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Keywords:

  • bioenergy;
  • biofuel;
  • C4 photosynthesis;
  • drought;
  • nitrogen;
  • stand age;
  • temperature;
  • yield decline

Abstract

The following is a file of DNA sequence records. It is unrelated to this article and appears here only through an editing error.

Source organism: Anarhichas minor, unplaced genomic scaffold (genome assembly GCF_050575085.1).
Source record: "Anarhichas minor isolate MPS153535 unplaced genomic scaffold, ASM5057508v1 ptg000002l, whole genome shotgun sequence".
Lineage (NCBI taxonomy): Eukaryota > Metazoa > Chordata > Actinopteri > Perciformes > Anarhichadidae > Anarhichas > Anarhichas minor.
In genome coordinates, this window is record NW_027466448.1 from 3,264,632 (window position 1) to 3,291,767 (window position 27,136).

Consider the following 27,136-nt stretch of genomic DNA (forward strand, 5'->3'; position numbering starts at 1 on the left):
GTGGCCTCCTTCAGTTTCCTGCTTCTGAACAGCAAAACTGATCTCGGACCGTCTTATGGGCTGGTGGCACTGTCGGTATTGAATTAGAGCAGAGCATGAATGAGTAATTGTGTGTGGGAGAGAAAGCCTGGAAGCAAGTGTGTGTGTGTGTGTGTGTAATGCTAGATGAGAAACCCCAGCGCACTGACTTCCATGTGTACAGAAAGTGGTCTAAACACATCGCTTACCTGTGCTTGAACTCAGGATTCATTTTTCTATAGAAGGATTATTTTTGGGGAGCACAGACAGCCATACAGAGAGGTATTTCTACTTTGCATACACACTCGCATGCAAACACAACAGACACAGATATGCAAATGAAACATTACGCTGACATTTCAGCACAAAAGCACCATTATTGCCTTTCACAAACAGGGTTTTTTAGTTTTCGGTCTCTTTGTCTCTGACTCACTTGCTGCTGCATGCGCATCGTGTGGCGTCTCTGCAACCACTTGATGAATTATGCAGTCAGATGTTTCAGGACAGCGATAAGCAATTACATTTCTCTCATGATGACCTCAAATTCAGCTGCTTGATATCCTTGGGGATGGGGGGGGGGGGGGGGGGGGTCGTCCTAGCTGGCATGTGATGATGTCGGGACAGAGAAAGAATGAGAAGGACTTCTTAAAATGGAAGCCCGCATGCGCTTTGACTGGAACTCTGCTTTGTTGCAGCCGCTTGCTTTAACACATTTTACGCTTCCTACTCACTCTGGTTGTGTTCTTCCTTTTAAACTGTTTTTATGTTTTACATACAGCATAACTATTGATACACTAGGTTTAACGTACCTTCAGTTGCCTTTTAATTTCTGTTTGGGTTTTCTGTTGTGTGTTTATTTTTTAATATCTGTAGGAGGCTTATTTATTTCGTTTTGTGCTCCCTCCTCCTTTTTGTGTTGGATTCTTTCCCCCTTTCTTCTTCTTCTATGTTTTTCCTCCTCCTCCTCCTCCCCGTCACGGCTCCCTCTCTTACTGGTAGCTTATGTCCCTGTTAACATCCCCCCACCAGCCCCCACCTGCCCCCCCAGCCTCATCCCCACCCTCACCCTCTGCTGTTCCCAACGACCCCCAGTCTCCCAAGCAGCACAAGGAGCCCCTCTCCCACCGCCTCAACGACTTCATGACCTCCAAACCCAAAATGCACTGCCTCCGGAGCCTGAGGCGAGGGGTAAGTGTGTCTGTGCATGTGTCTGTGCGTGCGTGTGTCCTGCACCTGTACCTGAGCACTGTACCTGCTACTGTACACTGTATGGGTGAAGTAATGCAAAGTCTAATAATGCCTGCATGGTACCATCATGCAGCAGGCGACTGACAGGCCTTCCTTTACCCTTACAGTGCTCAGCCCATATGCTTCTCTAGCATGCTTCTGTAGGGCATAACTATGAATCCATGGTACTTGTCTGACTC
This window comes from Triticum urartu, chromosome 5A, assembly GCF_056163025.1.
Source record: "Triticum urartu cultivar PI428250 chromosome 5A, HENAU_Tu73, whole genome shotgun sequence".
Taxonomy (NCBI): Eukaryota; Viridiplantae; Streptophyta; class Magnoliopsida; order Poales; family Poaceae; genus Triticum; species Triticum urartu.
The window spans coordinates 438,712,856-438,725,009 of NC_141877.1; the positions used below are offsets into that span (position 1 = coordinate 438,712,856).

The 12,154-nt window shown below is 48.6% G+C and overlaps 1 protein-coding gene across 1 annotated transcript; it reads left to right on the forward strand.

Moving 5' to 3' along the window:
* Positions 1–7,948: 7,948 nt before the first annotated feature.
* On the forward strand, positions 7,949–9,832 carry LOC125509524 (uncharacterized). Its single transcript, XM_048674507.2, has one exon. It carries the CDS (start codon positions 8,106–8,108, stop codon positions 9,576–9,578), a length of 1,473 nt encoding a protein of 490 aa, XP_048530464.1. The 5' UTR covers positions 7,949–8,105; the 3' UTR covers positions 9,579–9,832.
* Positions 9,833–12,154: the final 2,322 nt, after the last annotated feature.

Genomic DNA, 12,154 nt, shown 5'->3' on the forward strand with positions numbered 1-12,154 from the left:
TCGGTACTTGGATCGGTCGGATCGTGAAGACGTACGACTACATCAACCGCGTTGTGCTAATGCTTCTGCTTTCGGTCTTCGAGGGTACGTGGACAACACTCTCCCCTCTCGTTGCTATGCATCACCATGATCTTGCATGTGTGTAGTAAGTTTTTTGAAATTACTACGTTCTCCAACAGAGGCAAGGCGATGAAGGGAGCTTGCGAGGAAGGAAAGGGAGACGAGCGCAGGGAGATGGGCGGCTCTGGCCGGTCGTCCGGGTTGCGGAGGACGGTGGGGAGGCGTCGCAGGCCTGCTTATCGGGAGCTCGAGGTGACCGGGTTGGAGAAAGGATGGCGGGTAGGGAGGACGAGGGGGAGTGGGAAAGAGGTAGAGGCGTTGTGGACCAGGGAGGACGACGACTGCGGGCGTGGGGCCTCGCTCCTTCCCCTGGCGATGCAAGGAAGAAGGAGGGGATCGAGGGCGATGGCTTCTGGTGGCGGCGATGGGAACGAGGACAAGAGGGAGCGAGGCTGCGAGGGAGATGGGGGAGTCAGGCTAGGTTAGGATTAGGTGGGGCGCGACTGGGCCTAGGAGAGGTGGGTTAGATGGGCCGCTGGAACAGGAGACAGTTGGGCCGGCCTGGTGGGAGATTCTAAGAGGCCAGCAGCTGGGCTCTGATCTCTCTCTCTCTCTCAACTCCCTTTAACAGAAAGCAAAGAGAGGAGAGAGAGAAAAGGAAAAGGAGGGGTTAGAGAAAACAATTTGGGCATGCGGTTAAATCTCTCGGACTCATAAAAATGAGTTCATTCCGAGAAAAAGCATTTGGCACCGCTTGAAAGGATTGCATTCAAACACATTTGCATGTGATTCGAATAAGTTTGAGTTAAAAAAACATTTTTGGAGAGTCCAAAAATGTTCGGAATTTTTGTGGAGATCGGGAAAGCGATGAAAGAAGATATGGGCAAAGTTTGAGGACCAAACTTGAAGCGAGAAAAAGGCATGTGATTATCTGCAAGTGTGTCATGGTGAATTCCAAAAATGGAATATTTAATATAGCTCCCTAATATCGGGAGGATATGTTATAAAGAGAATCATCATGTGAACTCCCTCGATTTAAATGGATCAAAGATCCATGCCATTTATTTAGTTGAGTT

For the C4 perennial grasses, Miscanthus × giganteus and Panicum virgatum (switchgrass) to be successful for bioenergy production they must maintain high yields over the long term. Previous studies under the less conducive climate for productivity in N.W. Europe found little or no yield decline in M. × giganteus in the long term. This study provides the first analysis of whether yield decline occurs in M. × giganteus under United States. Midwest conditions in side-by-side trials with P. virgatum over 8–10 years at seven locations across Illinois. The effect of stand age was determined by using a linear regression model that included effects of weather. Miscanthus × giganteus produced yields more than twice that of P. virgatum averaging 23.4 ± 1.2 Mg ha−1 yr−1 and 10.0 ± 0.9 Mg ha−1 yr−1, respectively, averaged over 8–10 years. Relationships of yield with precipitation and growing degree days were established and used to estimate yields corrected for the stochastic effects of weather. Across all locations and in both species, yield initially increased until it reached a maximum during the fifth growing season and then declined to a stable, but lower level in the eighth. This pattern was more pronounced in M. × giganteus. The mean yields observed over this longer term period of 8–10 years were lower than the yields of the first 5 years. However, this decline was proportionately greater in M. × giganteus than in P. virgatum, suggesting a stronger effect of stand age on M. × giganteus. Based on the average yield over the period of this study, meeting the United States Renewable Fuel Standard mandate of 60 billion liters of cellulosic ethanol by 2022, would require 6.8 Mha of M. × giganteus or 15.8 Mha of P. virgatum. These appear manageable numbers for the United States, given the 16.0 Mha in the farmland Conservation Reserve Program in addition to another 13.0 Mha abandoned from agriculture in the last decade.